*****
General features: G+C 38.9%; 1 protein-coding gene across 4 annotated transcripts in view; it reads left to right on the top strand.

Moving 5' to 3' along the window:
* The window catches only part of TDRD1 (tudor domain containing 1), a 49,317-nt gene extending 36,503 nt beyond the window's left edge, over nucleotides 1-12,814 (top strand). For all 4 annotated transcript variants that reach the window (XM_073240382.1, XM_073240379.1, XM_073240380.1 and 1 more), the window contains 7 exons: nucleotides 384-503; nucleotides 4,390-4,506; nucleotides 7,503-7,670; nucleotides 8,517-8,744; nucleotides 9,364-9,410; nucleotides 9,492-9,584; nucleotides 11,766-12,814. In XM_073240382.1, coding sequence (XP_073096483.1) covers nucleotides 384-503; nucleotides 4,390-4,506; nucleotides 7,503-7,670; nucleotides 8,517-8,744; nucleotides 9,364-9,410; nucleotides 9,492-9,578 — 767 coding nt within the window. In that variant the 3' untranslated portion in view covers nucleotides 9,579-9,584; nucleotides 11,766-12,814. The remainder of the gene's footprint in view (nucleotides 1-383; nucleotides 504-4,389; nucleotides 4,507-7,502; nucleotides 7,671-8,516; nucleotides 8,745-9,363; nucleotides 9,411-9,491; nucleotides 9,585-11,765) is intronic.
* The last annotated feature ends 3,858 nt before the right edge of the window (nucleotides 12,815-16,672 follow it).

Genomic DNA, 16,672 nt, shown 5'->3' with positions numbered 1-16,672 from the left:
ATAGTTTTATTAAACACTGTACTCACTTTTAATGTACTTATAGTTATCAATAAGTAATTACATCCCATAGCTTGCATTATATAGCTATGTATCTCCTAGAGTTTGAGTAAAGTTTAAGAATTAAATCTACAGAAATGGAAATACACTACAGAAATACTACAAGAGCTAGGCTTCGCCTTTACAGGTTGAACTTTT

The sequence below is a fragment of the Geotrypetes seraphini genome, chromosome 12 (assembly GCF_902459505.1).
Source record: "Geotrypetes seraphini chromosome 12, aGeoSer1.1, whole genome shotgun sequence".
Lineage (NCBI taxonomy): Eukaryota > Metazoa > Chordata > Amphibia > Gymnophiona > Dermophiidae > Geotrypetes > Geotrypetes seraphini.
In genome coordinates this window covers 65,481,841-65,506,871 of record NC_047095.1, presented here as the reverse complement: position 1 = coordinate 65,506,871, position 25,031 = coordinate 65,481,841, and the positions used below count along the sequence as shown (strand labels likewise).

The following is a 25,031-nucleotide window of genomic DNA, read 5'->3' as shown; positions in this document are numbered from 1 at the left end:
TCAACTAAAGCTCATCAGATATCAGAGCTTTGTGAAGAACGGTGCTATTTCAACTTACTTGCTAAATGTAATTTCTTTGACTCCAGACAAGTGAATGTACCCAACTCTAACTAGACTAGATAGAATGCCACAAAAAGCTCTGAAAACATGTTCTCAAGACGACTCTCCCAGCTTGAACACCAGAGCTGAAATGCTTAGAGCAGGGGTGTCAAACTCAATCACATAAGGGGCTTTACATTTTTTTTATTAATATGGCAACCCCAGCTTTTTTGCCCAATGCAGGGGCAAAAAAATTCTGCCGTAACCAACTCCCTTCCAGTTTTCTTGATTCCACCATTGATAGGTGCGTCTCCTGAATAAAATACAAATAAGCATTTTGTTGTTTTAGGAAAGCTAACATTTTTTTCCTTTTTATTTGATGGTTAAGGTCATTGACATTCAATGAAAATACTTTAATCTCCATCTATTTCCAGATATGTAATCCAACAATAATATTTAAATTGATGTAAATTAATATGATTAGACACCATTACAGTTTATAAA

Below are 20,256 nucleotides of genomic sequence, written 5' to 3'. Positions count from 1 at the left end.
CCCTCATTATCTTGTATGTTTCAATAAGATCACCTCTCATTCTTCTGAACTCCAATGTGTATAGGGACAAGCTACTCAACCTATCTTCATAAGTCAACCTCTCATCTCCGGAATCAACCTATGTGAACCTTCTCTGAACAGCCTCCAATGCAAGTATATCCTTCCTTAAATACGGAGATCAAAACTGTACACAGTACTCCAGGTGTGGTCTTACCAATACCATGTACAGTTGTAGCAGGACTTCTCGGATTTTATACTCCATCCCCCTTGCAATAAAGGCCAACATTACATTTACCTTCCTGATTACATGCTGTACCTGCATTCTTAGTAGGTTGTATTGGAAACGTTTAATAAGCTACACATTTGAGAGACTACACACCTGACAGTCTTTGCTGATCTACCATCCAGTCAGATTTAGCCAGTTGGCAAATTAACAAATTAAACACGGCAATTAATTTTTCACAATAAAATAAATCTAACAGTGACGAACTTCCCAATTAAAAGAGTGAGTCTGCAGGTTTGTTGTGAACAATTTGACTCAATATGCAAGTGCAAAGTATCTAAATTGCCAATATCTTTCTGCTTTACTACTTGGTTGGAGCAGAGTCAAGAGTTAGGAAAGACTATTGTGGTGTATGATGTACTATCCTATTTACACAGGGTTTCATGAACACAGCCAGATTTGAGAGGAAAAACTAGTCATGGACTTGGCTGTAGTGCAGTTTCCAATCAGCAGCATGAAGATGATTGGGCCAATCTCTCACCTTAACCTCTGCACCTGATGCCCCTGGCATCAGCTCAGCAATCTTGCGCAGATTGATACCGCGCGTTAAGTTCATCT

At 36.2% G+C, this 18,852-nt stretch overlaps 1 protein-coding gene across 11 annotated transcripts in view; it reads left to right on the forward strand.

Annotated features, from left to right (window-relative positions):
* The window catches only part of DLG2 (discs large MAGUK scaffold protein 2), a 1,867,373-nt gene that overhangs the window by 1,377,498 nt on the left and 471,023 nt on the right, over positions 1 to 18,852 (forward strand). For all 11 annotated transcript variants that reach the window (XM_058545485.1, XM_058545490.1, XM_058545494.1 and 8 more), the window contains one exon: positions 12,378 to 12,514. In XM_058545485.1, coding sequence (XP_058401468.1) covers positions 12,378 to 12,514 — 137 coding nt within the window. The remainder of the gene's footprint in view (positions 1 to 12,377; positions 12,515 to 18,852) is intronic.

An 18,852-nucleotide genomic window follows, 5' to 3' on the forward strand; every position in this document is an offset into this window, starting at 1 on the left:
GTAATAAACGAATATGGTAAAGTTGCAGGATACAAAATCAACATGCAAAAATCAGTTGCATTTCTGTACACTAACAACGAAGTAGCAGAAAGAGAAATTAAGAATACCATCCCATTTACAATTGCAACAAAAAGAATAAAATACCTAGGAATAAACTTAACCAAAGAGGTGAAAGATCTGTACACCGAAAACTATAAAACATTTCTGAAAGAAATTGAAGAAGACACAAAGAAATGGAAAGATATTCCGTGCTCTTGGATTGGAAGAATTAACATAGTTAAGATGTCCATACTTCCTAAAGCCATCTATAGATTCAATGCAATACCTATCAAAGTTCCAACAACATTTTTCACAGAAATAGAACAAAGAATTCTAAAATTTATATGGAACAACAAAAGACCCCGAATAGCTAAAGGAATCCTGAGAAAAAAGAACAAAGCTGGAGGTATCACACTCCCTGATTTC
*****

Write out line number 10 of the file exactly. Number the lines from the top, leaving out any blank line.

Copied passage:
In genome coordinates this window covers 65,481,841-65,506,871 of record NC_047095.1, presented here as the reverse complement: position 1 = coordinate 65,506,871, position 25,031 = coordinate 65,481,841, and the positions used below count along the sequence as shown (strand labels likewise).